â¢ Water tax exemption: We have exempted residential water services from sales taxes.
â¢ Tax Truth: We passed a âfiscal truthâ law to require local governments to notify taxpayers whenever their property tax claims are expected to increase by more than 2%.
â¢ Tax relief for job creators: we have started the process of aligning taxes on the income of job creators with those on personal income taxes.
While we have made progress on tax relief, there is still work to be done. We need to ensure that the benefits of our state’s growth flow to Nebraska families rather than local governments. We cannot afford to see our hard work wasted on frantic spending by political subdivisions. Local government property taxes have increased 4.3% per year over the past decade in Nebraska. It may not seem like much, but over 10 years it is an increase of 51.8%. In comparison, incomes have increased by 48% and inflation by only 18.7% over the past decade.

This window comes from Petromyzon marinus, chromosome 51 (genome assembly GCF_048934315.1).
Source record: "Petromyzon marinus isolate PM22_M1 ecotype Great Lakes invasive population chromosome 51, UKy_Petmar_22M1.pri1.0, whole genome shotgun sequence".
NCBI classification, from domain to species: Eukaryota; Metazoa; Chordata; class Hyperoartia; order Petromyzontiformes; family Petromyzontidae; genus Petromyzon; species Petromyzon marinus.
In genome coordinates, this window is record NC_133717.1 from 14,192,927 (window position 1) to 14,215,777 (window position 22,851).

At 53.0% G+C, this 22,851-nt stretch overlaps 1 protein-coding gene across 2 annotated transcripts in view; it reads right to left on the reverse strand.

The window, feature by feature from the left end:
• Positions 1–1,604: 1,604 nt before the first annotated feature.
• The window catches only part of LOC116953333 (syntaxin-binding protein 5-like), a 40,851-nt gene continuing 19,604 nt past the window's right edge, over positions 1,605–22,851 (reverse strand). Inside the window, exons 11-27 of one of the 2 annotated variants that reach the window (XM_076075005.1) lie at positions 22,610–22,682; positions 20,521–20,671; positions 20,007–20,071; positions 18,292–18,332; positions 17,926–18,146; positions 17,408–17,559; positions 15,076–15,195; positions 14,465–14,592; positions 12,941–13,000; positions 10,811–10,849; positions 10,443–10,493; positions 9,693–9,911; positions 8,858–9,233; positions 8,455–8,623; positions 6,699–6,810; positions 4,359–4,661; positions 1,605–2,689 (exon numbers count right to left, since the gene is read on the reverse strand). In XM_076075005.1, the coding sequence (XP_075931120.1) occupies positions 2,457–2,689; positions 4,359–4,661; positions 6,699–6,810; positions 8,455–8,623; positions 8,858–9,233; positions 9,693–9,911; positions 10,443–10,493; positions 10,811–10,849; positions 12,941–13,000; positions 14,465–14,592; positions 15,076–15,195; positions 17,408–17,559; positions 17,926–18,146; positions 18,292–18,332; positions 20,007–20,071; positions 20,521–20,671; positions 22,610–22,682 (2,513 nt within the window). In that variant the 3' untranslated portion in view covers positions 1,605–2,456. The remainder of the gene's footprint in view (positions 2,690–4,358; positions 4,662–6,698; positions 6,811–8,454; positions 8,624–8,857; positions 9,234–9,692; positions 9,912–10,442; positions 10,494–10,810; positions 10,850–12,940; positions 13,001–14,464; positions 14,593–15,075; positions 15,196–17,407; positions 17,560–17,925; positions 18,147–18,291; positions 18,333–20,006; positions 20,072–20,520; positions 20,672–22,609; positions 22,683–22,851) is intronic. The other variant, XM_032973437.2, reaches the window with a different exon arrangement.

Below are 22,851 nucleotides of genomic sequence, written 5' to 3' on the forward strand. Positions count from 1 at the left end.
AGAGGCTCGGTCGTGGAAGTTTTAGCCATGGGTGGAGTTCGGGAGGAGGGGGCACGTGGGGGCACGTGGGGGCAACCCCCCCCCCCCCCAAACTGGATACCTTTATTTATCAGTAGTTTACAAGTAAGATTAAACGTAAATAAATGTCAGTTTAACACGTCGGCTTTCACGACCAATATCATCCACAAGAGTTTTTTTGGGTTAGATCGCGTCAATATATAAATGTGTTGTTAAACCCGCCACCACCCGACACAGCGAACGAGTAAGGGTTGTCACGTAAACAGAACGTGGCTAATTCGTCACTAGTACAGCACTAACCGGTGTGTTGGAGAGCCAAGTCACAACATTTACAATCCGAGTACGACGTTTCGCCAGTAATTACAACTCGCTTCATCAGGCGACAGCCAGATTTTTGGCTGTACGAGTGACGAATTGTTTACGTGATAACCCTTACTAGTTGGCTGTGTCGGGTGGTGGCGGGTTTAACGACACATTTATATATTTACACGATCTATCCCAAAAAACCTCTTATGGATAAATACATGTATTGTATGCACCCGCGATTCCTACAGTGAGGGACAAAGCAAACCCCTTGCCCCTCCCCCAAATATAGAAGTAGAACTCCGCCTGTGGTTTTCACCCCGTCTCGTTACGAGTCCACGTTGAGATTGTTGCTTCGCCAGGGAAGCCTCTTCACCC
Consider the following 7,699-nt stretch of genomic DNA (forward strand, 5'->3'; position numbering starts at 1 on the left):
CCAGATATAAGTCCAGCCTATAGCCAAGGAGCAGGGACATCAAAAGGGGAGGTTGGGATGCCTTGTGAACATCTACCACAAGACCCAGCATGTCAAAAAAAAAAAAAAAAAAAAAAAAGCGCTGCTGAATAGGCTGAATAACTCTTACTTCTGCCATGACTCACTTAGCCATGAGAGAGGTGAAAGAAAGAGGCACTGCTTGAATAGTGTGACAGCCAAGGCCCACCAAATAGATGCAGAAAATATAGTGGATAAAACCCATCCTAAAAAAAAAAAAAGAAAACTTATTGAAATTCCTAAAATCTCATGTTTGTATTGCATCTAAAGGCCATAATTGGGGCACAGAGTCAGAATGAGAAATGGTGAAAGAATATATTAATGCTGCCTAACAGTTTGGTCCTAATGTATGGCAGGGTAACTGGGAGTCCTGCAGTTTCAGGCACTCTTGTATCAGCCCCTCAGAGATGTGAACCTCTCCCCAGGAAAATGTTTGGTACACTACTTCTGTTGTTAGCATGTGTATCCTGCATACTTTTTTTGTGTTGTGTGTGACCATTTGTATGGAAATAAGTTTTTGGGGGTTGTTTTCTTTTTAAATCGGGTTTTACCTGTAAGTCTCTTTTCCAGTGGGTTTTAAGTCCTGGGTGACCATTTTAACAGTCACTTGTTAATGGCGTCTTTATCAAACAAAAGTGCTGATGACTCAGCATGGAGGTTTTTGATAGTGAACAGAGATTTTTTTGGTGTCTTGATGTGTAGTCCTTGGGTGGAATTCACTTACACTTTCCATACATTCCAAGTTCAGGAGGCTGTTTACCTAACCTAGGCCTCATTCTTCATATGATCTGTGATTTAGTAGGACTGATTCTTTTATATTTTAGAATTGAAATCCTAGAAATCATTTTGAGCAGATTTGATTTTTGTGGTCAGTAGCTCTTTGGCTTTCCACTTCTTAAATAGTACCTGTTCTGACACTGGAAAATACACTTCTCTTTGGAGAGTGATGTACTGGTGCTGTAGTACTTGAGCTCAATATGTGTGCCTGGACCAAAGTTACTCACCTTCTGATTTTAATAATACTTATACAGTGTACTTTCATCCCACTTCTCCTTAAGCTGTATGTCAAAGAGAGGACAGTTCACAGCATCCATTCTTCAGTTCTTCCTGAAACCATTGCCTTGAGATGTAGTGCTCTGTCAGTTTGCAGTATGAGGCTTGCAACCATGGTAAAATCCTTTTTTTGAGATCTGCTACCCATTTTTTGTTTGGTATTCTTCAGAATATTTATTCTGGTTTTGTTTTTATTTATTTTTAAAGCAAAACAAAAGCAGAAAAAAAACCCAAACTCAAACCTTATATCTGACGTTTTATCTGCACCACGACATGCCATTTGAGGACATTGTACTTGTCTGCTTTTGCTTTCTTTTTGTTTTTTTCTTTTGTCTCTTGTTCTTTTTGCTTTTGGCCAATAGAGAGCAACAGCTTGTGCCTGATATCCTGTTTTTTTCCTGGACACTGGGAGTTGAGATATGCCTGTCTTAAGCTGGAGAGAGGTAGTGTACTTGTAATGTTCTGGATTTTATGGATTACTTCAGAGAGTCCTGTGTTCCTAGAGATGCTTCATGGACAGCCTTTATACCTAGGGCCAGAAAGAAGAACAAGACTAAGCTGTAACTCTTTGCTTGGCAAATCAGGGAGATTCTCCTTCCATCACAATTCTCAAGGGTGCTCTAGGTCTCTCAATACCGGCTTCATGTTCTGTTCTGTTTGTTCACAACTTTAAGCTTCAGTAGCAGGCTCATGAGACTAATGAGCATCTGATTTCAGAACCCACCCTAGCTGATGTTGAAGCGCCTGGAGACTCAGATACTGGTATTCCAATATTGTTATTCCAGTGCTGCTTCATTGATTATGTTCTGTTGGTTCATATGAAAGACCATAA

In addition, property values ââare increasing rapidly in much of the state. In my experience, local governments rarely lower their levy rates to accommodate increases in property valuation. A year-over-year jump in property assessment means taxpayers see their property tax bills increase dramatically, even if the levy rates remain unchanged.
Earlier this year, Senator Tom Briese proposed LB 408 to cap annual growth in local government property taxes at 3%. A limit like this would prevent Nebraskans from seeing their tax bills grow faster than the family budget can afford. For the past six years, we’ve limited government spending growth to 2.5% per year, so it’s reasonable to cap local growth at 3%. Under LB 408, local governments would retain the power to exceed the 3% limit with the approval of voters. The waiver process provides flexibility to political subdivisions, but also allows voters to block significant tax increases. Local governments should not fear financial responsibility. If there is a need for more resources, elected officials should make it known to voters.